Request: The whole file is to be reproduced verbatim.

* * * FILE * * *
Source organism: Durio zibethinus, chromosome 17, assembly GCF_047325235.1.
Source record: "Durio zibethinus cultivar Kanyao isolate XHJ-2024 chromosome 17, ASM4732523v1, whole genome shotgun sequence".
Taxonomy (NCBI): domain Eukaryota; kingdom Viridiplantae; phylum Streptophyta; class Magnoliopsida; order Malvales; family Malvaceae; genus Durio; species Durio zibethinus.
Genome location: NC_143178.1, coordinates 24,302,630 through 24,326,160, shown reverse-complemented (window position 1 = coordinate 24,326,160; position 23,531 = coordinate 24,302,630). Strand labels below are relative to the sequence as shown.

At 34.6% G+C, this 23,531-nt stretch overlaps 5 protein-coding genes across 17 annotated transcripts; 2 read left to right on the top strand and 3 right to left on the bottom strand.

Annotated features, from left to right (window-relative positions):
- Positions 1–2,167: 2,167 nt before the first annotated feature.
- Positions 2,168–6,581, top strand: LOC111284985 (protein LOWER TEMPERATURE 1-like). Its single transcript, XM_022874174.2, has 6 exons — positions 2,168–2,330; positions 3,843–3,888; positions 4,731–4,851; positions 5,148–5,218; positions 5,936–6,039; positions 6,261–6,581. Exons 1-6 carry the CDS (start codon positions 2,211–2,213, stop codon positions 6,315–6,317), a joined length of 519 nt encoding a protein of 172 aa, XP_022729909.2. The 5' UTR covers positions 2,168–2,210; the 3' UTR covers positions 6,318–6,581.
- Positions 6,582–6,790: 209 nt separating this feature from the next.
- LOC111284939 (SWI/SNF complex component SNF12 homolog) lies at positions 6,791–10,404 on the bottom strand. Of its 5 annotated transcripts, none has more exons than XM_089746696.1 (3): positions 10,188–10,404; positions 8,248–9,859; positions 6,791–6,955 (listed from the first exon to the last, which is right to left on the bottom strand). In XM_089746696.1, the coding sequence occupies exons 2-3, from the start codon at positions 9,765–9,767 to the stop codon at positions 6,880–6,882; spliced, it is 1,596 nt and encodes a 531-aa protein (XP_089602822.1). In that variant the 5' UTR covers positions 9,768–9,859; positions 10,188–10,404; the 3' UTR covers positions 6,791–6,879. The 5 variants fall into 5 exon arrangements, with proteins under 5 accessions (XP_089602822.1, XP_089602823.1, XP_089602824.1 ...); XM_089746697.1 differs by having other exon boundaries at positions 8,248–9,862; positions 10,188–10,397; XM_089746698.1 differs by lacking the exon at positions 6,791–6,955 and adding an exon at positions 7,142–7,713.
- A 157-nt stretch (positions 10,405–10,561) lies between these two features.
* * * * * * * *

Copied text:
Source organism: Durio zibethinus, chromosome 17, assembly GCF_047325235.1.
Source record: "Durio zibethinus cultivar Kanyao isolate XHJ-2024 chromosome 17, ASM4732523v1, whole genome shotgun sequence".
Taxonomy (NCBI): domain Eukaryota; kingdom Viridiplantae; phylum Streptophyta; class Magnoliopsida; order Malvales; family Malvaceae; genus Durio; species Durio zibethinus.
Genome location: NC_143178.1, coordinates 24,302,630 through 24,326,160, shown reverse-complemented (window position 1 = coordinate 24,326,160; position 23,531 = coordinate 24,302,630). Strand labels below are relative to the sequence as shown.

At 34.6% G+C, this 23,531-nt stretch overlaps 5 protein-coding genes across 17 annotated transcripts; 2 read left to right on the top strand and 3 right to left on the bottom strand.

Annotated features, from left to right (window-relative positions):
- Positions 1–2,167: 2,167 nt before the first annotated feature.
- Positions 2,168–6,581, top strand: LOC111284985 (protein LOWER TEMPERATURE 1-like). Its single transcript, XM_022874174.2, has 6 exons — positions 2,168–2,330; positions 3,843–3,888; positions 4,731–4,851; positions 5,148–5,218; positions 5,936–6,039; positions 6,261–6,581. Exons 1-6 carry the CDS (start codon positions 2,211–2,213, stop codon positions 6,315–6,317), a joined length of 519 nt encoding a protein of 172 aa, XP_022729909.2. The 5' UTR covers positions 2,168–2,210; the 3' UTR covers positions 6,318–6,581.
- Positions 6,582–6,790: 209 nt separating this feature from the next.
- LOC111284939 (SWI/SNF complex component SNF12 homolog) lies at positions 6,791–10,404 on the bottom strand. Of its 5 annotated transcripts, none has more exons than XM_089746696.1 (3): positions 10,188–10,404; positions 8,248–9,859; positions 6,791–6,955 (listed from the first exon to the last, which is right to left on the bottom strand). In XM_089746696.1, the coding sequence occupies exons 2-3, from the start codon at positions 9,765–9,767 to the stop codon at positions 6,880–6,882; spliced, it is 1,596 nt and encodes a 531-aa protein (XP_089602822.1). In that variant the 5' UTR covers positions 9,768–9,859; positions 10,188–10,404; the 3' UTR covers positions 6,791–6,879. The 5 variants fall into 5 exon arrangements, with proteins under 5 accessions (XP_089602822.1, XP_089602823.1, XP_089602824.1 ...); XM_089746697.1 differs by having other exon boundaries at positions 8,248–9,862; positions 10,188–10,397; XM_089746698.1 differs by lacking the exon at positions 6,791–6,955 and adding an exon at positions 7,142–7,713.
- A 157-nt stretch (positions 10,405–10,561) lies between these two features.